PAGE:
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Oil companies’ profits reach £50bn as households struggle to pay soaring energy bills 


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  • The news has sparked calls for higher taxes on the oil sector 

    As the UK battles with a cost of living crisis, the world’s five biggest oil companies — BP, Shell, Chevron, Total, ExxonMobil — have raked in combined profits of £50bn this quarter. 

    The boom is due to rising energy prices, driven in part by the war in Ukraine

    As costs continue to increase, research firm Cornwall Insight has predicted that UK households will see average annual bills reach more than £3,600 this winter.

    To put that in context, the cap on annual energy bills was just £1,400 in October last year. Cornwall Insight has also predicted that the figure will remain above £3,400 throughout 2023. 

    The Ruhr oil refinery run by a subsidiary of BP Plc, in Gelsenkirchen, Germany. Photographer: Alex Kraus/Bloomberg via Getty Images

    As people across the UK struggle to cope with the hiked up costs, energy companies will be lining the pockets of their shareholders. BP, for example, plans to dish out £4bn to its shareholders after seeing its profits triple. 

    The news has provoked calls for a higher windfall tax on oil companies from multiple MPs across Labour, the Liberal Democrats and the Green party, as well as environmental campaigners. 

    “While households are being plunged into poverty with knock-on impacts for the whole economy, fossil fuel companies are laughing all the way to the bank. The government is failing the UK and the climate in its hour of need,” reads a statement by Doug Parr, the chief scientist for Greenpeace UK.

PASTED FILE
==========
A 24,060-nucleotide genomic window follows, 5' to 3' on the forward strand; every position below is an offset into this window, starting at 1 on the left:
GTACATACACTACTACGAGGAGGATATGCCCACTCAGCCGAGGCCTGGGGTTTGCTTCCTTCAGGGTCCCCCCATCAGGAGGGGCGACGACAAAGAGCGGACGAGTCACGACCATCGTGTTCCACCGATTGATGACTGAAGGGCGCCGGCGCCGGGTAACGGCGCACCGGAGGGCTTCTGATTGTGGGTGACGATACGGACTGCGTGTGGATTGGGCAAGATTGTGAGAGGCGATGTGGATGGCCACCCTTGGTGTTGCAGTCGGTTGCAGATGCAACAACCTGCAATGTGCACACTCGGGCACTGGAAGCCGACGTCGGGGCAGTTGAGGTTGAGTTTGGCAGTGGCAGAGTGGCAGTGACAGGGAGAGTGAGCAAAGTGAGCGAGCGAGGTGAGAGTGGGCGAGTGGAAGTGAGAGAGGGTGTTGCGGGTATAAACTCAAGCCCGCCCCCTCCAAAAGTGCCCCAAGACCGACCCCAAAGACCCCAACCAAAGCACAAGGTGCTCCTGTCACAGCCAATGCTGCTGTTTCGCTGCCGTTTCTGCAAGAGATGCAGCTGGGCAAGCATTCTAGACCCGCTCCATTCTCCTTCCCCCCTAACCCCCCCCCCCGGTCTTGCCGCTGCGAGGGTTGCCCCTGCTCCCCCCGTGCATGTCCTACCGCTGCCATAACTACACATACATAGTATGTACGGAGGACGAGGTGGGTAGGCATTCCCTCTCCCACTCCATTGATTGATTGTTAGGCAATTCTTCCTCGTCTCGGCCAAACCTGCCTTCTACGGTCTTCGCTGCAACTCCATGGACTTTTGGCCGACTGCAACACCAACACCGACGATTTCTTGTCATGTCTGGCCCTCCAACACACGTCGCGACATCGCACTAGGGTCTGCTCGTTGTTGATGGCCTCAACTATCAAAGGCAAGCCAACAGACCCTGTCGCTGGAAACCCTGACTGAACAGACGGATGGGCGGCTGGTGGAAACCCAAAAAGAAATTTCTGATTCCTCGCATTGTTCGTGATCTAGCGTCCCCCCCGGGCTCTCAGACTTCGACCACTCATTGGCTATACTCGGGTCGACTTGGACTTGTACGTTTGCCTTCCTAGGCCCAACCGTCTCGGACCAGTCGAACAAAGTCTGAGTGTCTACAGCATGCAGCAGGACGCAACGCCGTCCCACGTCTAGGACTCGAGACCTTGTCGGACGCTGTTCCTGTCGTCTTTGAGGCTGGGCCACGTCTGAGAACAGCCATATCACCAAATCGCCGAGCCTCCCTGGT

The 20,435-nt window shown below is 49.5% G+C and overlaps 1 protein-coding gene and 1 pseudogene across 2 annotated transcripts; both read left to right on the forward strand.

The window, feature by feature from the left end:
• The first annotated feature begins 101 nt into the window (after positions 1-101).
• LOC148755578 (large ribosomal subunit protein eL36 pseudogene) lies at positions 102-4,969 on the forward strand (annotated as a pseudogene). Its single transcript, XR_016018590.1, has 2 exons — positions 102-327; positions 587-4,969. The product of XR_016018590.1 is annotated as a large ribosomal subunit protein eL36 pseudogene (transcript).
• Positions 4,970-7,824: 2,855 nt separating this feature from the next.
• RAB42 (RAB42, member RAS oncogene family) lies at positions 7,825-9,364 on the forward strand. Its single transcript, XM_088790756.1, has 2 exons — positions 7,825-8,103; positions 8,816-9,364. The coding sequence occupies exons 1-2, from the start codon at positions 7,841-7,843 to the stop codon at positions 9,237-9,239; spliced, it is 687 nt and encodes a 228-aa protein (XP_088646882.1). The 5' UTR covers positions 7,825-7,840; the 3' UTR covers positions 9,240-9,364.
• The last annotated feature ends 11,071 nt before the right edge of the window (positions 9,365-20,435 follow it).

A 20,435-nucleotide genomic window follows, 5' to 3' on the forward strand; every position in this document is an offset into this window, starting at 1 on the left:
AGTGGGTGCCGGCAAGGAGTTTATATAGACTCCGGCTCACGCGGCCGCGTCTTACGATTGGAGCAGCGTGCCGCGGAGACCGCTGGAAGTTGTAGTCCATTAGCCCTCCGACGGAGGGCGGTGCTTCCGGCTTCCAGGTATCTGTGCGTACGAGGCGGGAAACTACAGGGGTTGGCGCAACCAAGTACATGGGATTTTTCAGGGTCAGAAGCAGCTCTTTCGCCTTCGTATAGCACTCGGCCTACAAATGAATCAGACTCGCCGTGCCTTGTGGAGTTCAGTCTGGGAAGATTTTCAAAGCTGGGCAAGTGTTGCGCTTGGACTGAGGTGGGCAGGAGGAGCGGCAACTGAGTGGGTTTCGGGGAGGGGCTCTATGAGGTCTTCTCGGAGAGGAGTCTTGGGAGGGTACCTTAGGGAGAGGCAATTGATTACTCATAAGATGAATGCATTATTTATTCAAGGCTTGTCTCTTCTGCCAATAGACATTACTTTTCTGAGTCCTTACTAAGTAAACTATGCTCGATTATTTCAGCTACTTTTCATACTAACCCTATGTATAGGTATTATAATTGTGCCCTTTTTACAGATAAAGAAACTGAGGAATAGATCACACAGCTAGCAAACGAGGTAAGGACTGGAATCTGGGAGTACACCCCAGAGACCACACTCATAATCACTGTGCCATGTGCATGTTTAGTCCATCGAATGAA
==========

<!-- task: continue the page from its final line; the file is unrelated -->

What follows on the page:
The UK government has not only failed to impose a windfall tax, but has offered tax breaks to oil companies to help them invest in drilling for more oil, further fuelling criticism from the opposition. 

    Getty Images

    “People are worried sick about energy prices rising again in the autumn, but yet again we see eye-watering profits for oil and gas producers,” said Rachel Reeves, Labour’s shadow chancellor, in a statement. “Labour argued for months for a windfall tax on these companies to help bring bills down, but when the Tories finally U-turned they decided to hand billions of pounds back to producers in tax breaks. That is totally wrong.”

    In an interview with LBC radio, Jacob Rees-Mogg, the government’s Brexit opportunities minister, shed light on the government position. “I’m not in favour of windfall taxes,” he said. “The energy industry is enormously cyclical. You need to have a profitable oil sector so it can invest in extracting energy.”

    We know that the cost of living crisis is hitting lower income households and women the hardest. What do you think — should oil companies’ profits be kept in check?



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